Games: Well-Played, Finite and Infinite

If you look for The Well-Played Game on Amazon.com, scroll down a bit to the "Better Together" section, you'll discover that, through some unusual alignment of serendipity and intelligence, Amazon.com is offering a special package that includes my book with Carse's amazing Finite and Infinite Games as a package. Yes, you too can buy both for only $22.24. I am deeply honored by this coincidence, and, should there be anyone in particular to thank for it, I hereby publicly express my gratitude. Honored, because Carse's book is, in many ways, a complement to and extension of what I hoped people would find in The Well-Played Game. Thankful, because if I have to get packaged, I can't imagine a better package to be part of.

Speaking of serendipity, my friend and con-spirit-or Dr. Timothy Wilkens sent me this wonderful synopsis of Carse's theory, written by yet another highly link-worthy sensitive, "Ming the Mechanic:"

"There are at least two kinds of games: finite and infinite.

"A finite game is a game that has fixed rules and boundaries, that is played for the purpose of winning and thereby ending the game.

"An infinite game has no fixed rules or boundaries. In an infinite game you play with the boundaries and the purpose is to continue the game.

"Finite players are serious; infinite games are playful.

"Finite players try to control the game, predict everything that will happen, and set the outcome in advance. They are serious and determined about getting that outcome. They try to fix the future based on the past.

"Infinite players enjoy being surprised. Continuously running into something one didn't know will ensure that the game will go on. The meaning of the past changes depending on what happens in the future.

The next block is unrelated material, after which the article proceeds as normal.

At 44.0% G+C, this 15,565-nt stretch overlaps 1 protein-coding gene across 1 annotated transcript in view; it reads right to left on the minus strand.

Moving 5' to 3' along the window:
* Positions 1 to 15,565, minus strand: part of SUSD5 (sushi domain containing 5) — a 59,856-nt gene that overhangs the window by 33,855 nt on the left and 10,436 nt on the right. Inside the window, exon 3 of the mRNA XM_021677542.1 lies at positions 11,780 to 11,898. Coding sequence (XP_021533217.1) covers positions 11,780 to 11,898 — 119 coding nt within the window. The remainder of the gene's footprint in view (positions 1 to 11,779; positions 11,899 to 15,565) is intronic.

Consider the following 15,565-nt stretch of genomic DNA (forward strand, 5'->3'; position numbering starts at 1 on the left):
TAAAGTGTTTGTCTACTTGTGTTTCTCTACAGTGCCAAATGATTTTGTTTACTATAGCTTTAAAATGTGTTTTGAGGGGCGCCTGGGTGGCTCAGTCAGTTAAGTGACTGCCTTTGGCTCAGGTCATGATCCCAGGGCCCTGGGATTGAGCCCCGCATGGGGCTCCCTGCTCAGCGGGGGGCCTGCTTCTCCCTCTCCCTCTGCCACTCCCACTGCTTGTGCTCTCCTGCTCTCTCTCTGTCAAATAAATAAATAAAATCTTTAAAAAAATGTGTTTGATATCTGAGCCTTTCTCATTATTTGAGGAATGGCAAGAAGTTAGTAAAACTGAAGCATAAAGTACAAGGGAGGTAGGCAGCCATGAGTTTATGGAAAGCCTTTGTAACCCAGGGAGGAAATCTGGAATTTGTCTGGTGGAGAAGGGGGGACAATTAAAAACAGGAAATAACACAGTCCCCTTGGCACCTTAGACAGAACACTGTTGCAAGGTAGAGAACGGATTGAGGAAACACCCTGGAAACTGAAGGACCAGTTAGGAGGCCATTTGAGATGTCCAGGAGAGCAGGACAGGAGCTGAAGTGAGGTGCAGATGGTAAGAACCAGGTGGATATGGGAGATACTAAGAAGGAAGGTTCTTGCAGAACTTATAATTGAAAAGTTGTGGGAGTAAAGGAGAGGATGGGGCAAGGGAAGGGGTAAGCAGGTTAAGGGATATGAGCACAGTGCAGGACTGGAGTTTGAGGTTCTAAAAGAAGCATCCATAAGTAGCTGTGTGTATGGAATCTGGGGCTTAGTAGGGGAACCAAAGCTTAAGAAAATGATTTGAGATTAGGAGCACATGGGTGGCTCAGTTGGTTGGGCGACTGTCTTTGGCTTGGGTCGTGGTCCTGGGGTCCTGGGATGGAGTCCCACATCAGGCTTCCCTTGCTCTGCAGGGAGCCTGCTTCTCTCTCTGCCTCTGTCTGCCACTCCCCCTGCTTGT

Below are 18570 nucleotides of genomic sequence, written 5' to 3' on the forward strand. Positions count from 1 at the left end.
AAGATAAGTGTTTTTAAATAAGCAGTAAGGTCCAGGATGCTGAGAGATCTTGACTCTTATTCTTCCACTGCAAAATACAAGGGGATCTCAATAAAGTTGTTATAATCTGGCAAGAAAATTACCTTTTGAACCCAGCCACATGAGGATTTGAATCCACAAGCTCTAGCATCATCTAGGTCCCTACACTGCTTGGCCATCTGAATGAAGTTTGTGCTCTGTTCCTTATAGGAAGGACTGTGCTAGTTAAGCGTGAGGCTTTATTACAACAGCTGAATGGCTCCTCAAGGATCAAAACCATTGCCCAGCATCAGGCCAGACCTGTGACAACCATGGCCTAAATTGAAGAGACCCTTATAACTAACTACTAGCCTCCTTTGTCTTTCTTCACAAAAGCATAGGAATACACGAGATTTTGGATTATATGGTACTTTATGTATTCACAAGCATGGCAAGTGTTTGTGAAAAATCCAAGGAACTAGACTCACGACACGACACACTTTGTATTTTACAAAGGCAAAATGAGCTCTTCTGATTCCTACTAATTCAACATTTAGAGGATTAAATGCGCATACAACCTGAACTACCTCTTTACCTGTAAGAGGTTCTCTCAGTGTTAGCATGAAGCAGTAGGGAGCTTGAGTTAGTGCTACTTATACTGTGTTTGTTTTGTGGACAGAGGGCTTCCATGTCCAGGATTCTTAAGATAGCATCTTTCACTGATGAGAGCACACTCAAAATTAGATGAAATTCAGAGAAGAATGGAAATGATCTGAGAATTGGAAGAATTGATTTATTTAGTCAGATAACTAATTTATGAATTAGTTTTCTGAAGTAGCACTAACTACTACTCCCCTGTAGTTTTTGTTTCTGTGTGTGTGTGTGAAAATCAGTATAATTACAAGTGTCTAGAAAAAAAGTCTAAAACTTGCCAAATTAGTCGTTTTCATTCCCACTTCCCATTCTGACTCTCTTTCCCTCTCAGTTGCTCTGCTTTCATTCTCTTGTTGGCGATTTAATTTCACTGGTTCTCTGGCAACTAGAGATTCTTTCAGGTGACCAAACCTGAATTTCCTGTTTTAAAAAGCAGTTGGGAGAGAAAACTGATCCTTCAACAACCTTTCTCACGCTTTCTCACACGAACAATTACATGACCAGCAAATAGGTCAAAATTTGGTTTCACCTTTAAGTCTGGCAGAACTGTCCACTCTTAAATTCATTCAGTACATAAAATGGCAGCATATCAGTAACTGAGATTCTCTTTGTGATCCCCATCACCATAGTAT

"All games are inherently voluntary. There might be consequences of not playing, but there is always a choice required. Driving in the right side of the road, shaking people's hands, and paying taxes are games one has a choice about playing. There are certain rules and boundaries that appear to be externally defined, and you choose to follow them or not. If you stop following them you aren't playing the game any longer.

"There is no rule that says you have to follow the rules.

"All finite games have rules. If you follow the rules you are playing the game. If you don't follow the rules you aren't playing. If you move the pieces in different ways in chess, you are no longer playing chess.

"Infinite players play with rules and boundaries. They include them as part of their playing. They aren't taking them serious, and they can never be trapped by them, because they use rules and boundaries to play with.

"In a theatrical play the actor knows that she really isn't Ophelia. The audience knows that she really isn't Ophelia. But if she does a good job, Ophelia can express herself through the actor. The playing is most enjoyable when it is both clear that it is chosen play, that it is the actor doing it voluntarily, and at the same time it is so convincing, following the rules well enough that it seems real.

"You can play finite games within an infinite game. You can not play infinite games within a finite game.

"You can do what you do seriously, because you must do it, because you must survive to the end, and you are afraid of dying and other consequences. Or, you can do everything you do playfully, always knowing you have a choice, having no need to survive the way you are, allowing every element of the play to transform you, taking pleasure in every surprise you meet. Those are the differences between finite and infinite players."

But you can, you see, transform your finite games. You can change them, infinitely. And once you discover how easily you can do this, you can play well your every game, I say, and play forever.

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